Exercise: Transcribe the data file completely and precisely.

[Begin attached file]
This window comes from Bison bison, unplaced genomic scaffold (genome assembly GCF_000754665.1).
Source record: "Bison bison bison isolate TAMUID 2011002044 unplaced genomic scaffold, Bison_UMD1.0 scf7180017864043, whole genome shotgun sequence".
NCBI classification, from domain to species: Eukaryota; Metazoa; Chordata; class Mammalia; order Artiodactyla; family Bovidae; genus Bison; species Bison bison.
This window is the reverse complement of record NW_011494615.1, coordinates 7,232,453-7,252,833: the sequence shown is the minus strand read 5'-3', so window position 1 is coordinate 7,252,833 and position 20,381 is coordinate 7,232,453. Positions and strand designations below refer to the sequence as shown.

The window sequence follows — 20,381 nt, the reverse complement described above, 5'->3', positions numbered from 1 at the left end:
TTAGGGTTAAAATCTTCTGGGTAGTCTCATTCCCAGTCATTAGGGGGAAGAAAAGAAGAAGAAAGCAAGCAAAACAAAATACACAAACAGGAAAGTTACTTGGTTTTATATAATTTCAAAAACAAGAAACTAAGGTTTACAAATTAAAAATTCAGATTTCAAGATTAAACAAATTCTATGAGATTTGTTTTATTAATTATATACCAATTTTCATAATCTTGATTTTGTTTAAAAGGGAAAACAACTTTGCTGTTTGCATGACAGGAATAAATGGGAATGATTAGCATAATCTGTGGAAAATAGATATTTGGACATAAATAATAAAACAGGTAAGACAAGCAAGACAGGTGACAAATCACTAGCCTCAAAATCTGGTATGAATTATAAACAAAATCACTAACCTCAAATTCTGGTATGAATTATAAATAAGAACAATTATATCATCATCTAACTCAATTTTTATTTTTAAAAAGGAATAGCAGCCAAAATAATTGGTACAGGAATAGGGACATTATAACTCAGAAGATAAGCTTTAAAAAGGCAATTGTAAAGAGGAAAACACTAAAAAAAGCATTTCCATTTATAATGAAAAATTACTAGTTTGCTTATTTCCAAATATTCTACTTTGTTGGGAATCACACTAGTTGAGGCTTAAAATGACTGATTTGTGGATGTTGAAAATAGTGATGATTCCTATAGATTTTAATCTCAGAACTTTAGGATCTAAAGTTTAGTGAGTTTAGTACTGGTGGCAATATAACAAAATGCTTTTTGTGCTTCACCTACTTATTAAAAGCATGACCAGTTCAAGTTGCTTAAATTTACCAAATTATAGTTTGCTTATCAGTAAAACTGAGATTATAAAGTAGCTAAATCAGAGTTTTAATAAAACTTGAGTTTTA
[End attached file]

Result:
This window comes from Bison bison, unplaced genomic scaffold (genome assembly GCF_000754665.1).
Source record: "Bison bison bison isolate TAMUID 2011002044 unplaced genomic scaffold, Bison_UMD1.0 scf7180017864043, whole genome shotgun sequence".
NCBI classification, from domain to species: Eukaryota; Metazoa; Chordata; class Mammalia; order Artiodactyla; family Bovidae; genus Bison; species Bison bison.
This window is the reverse complement of record NW_011494615.1, coordinates 7,232,453-7,252,833: the sequence shown is the minus strand read 5'-3', so window position 1 is coordinate 7,252,833 and position 20,381 is coordinate 7,232,453. Positions and strand designations below refer to the sequence as shown.

The window sequence follows — 20,381 nt, the reverse complement described above, 5'->3', positions numbered from 1 at the left end:
TTAGGGTTAAAATCTTCTGGGTAGTCTCATTCCCAGTCATTAGGGGGAAGAAAAGAAGAAGAAAGCAAGCAAAACAAAATACACAAACAGGAAAGTTACTTGGTTTTATATAATTTCAAAAACAAGAAACTAAGGTTTACAAATTAAAAATTCAGATTTCAAGATTAAACAAATTCTATGAGATTTGTTTTATTAATTATATACCAATTTTCATAATCTTGATTTTGTTTAAAAGGGAAAACAACTTTGCTGTTTGCATGACAGGAATAAATGGGAATGATTAGCATAATCTGTGGAAAATAGATATTTGGACATAAATAATAAAACAGGTAAGACAAGCAAGACAGGTGACAAATCACTAGCCTCAAAATCTGGTATGAATTATAAACAAAATCACTAACCTCAAATTCTGGTATGAATTATAAATAAGAACAATTATATCATCATCTAACTCAATTTTTATTTTTAAAAAGGAATAGCAGCCAAAATAATTGGTACAGGAATAGGGACATTATAACTCAGAAGATAAGCTTTAAAAAGGCAATTGTAAAGAGGAAAACACTAAAAAAAGCATTTCCATTTATAATGAAAAATTACTAGTTTGCTTATTTCCAAATATTCTACTTTGTTGGGAATCACACTAGTTGAGGCTTAAAATGACTGATTTGTGGATGTTGAAAATAGTGATGATTCCTATAGATTTTAATCTCAGAACTTTAGGATCTAAAGTTTAGTGAGTTTAGTACTGGTGGCAATATAACAAAATGCTTTTTGTGCTTCACCTACTTATTAAAAGCATGACCAGTTCAAGTTGCTTAAATTTACCAAATTATAGTTTGCTTATCAGTAAAACTGAGATTATAAAGTAGCTAAATCAGAGTTTTAATAAAACTTGAGTTTTA